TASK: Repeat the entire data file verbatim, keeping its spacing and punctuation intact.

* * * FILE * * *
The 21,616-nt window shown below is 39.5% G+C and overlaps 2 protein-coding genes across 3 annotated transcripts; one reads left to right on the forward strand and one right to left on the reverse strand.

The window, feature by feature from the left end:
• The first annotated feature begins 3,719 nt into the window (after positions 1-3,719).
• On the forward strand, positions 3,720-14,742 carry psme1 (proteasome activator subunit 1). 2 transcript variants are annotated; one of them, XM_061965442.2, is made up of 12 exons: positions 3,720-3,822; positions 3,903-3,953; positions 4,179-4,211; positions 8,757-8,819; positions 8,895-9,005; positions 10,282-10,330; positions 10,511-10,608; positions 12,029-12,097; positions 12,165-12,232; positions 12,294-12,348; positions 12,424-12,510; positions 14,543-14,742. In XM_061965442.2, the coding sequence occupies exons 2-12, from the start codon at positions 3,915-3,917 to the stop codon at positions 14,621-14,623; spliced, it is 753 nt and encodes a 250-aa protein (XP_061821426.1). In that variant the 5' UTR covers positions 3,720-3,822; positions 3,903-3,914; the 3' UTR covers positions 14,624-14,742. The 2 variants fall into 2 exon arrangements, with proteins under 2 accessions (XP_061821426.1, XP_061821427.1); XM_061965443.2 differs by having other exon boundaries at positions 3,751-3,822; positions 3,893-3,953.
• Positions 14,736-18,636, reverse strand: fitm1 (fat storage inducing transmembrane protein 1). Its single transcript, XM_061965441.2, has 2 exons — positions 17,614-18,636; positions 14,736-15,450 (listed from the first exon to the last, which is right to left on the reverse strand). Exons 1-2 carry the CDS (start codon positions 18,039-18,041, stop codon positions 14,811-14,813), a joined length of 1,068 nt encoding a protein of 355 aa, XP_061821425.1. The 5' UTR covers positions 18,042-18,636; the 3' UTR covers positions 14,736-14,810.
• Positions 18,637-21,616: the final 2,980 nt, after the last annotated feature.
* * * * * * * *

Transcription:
The 21,616-nt window shown below is 39.5% G+C and overlaps 2 protein-coding genes across 3 annotated transcripts; one reads left to right on the forward strand and one right to left on the reverse strand.

The window, feature by feature from the left end:
• The first annotated feature begins 3,719 nt into the window (after positions 1-3,719).
• On the forward strand, positions 3,720-14,742 carry psme1 (proteasome activator subunit 1). 2 transcript variants are annotated; one of them, XM_061965442.2, is made up of 12 exons: positions 3,720-3,822; positions 3,903-3,953; positions 4,179-4,211; positions 8,757-8,819; positions 8,895-9,005; positions 10,282-10,330; positions 10,511-10,608; positions 12,029-12,097; positions 12,165-12,232; positions 12,294-12,348; positions 12,424-12,510; positions 14,543-14,742. In XM_061965442.2, the coding sequence occupies exons 2-12, from the start codon at positions 3,915-3,917 to the stop codon at positions 14,621-14,623; spliced, it is 753 nt and encodes a 250-aa protein (XP_061821426.1). In that variant the 5' UTR covers positions 3,720-3,822; positions 3,903-3,914; the 3' UTR covers positions 14,624-14,742. The 2 variants fall into 2 exon arrangements, with proteins under 2 accessions (XP_061821426.1, XP_061821427.1); XM_061965443.2 differs by having other exon boundaries at positions 3,751-3,822; positions 3,893-3,953.
• Positions 14,736-18,636, reverse strand: fitm1 (fat storage inducing transmembrane protein 1). Its single transcript, XM_061965441.2, has 2 exons — positions 17,614-18,636; positions 14,736-15,450 (listed from the first exon to the last, which is right to left on the reverse strand). Exons 1-2 carry the CDS (start codon positions 18,039-18,041, stop codon positions 14,811-14,813), a joined length of 1,068 nt encoding a protein of 355 aa, XP_061821425.1. The 5' UTR covers positions 18,042-18,636; the 3' UTR covers positions 14,736-14,810.
• Positions 18,637-21,616: the final 2,980 nt, after the last annotated feature.